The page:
Jennifer Rubin: ‘We Must Fix Burma Now!’

by | Jul 8, 2014


Maintaining a military empire is an impossible task. Austrian economic theory explains the reasons why, and human history has more than proved the fact in an empirical sense. Yet, despite the countless failures at world domination, a new batch of power-lusters are always ready to roll the dice that are permanently loaded against them.

In our times, it is the neoconservatives who have gained control of the state apparatus and have sufficiently bamboozled the public into believing their lies. What are the fruits that have been harvested from their poisonous tree? Complete and abject failure!

Look outside of the US and you see failure in Iran, Ukraine, Afghanistan, Iraq, Syria, Libya, and Egypt (to name a few). Not only did US “plans” not work out, but whole societies have been turned upside-down, with countless tragedies lying in the wake.

Turn inward to American domestic life and you see an economy that has been bled dry in an attempt to finance the foreign blunders. Mountains of bureaucratic red tape and a debased currency have squeezed the breath out of what was supposed to be the “land of the free.”

What kind of mentality has led us to this predicament?

First it is the mentality that freedom can be spread from the barrel of a gun. It cannot. Freedom occurs from the inside. It must first be understood and desired internally. It does not come from the outside via fighter jets and drones. Freedom is born in peace…not war.

Second, you do not “bring freedom to a foreign land” while simultaneously giving up the freedom that you have. To use an analogy, you will not help people who are sick by first becoming sick yourself.

Since one cannot spread freedom from the barrel of a gun, one must do so by setting an example as to how free people live and spreading those ideas to others. Since about 1900, the US government, and the American citizens who believed them, have taken the exact opposite route. Freedom would be spread by tanks and fighter jets, and the liberties that Americans once enjoyed would be systematically and relentlessly curtailed. We now find ourselves with carnage abroad and a virtual surveillance state at home.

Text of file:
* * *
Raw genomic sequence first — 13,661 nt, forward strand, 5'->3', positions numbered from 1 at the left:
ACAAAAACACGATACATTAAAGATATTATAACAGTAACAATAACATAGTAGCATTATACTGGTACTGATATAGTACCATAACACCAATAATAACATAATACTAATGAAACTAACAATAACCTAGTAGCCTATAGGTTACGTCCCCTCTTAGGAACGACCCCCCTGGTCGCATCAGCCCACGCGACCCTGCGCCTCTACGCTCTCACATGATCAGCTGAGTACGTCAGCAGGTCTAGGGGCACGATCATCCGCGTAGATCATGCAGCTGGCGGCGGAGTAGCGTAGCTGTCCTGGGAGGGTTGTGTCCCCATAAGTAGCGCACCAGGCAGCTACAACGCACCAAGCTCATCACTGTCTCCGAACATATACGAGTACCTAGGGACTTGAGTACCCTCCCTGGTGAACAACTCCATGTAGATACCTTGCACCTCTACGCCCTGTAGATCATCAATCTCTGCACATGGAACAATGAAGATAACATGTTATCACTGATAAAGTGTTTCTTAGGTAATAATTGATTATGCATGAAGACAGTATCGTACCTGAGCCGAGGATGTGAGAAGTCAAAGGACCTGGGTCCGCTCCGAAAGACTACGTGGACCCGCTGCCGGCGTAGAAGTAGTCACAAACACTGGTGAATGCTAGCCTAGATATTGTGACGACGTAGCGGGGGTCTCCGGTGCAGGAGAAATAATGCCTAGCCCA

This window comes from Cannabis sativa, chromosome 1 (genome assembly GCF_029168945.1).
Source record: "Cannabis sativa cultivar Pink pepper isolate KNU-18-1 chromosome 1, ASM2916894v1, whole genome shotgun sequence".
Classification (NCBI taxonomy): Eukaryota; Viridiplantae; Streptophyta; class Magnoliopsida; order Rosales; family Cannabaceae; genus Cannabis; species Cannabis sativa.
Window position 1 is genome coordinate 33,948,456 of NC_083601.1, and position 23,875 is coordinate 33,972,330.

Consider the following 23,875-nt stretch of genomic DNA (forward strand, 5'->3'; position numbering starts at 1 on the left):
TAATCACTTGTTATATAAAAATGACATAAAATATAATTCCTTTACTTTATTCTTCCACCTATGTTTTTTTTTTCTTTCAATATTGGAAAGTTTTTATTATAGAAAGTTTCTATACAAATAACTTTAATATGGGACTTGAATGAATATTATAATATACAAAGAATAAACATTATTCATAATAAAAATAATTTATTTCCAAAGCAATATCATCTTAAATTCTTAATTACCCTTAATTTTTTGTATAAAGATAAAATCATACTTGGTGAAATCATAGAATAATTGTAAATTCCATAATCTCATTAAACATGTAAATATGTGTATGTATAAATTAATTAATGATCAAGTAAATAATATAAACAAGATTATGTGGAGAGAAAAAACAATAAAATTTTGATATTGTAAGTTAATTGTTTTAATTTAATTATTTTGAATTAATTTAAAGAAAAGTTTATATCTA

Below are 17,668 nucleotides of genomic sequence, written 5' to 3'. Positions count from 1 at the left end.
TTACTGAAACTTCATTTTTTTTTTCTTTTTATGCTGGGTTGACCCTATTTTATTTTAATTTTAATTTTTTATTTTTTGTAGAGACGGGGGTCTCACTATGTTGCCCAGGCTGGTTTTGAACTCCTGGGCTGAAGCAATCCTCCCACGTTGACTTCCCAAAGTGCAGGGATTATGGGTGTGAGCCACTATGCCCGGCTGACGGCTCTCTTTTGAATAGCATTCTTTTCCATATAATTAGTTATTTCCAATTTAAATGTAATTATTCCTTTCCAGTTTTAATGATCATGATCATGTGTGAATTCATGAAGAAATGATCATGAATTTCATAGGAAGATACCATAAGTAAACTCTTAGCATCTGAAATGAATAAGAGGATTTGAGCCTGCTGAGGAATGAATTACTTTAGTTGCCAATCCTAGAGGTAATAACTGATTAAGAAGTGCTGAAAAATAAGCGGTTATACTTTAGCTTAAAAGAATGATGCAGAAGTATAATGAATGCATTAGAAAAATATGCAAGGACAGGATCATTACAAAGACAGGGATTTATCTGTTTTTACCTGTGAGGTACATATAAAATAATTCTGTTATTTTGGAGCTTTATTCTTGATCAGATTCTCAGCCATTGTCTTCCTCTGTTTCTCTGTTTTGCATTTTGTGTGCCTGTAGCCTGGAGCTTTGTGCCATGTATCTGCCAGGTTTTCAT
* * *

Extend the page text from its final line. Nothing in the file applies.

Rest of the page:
Once you find yourself in the abyss, the climb out is never an easy one. It requires change, and humans often prefer the status quo to change.

Neoconservative scribbler Jennifer Rubin provides a perfect example of the mentality that must be changed. In the above, I have listed a string of countries that have been ruined by interventionist US foreign policy. But without even the slightest hiccup, Rubin adds another country that must remain under the US president’s thumb: Burma!

Rubin writes:

The Obama administration until recently legitimately claimed at least one foreign policy success, the improved human rights situation in Burma. Now even that is getting crossed off the list.

First of all, whatever it is that happens in Burma is the prerogative of the Burmese. It is not the job of the US government to right every wrong in the world. Such a philosophy has predictably led to only much more wrong!

Apparently, things have turned for the worse in Burma. However, take note of Rubin’s expectations:

…once again the administration’s short attention span seems to have impeded its ability to anticipate events, remain engaged in the process of building civil society and make clear that whoever leads the government must respect human rights or risk resumption of sanctions.

This is the mentality that must be overturned for Americans to climb out of the abyss. There are an infinite number of variables at play in human life. The ability for anyone to “anticipate events” even in one’s own household is an impossibility, let alone in Burma. Also, the “process of building civil society” cannot be accomplished by a bureaucrat, let alone a bureaucrat in Washington D.C.!

Finally, the US government should have absolutely no say as to what the Burmese government looks like or how it is composed. And it certainly should not place sanctions on anyone in the world, which only hurts the target country’s citizens the most. A free country places no restrictions on trade.

Rubin’s mentality is precisely the mentality that must be changed; and not just for Burma, but for the rest of the world as well. A failure to do so will only lead to a larger pile of foreign failures, accompanied by an even worse economy here at home.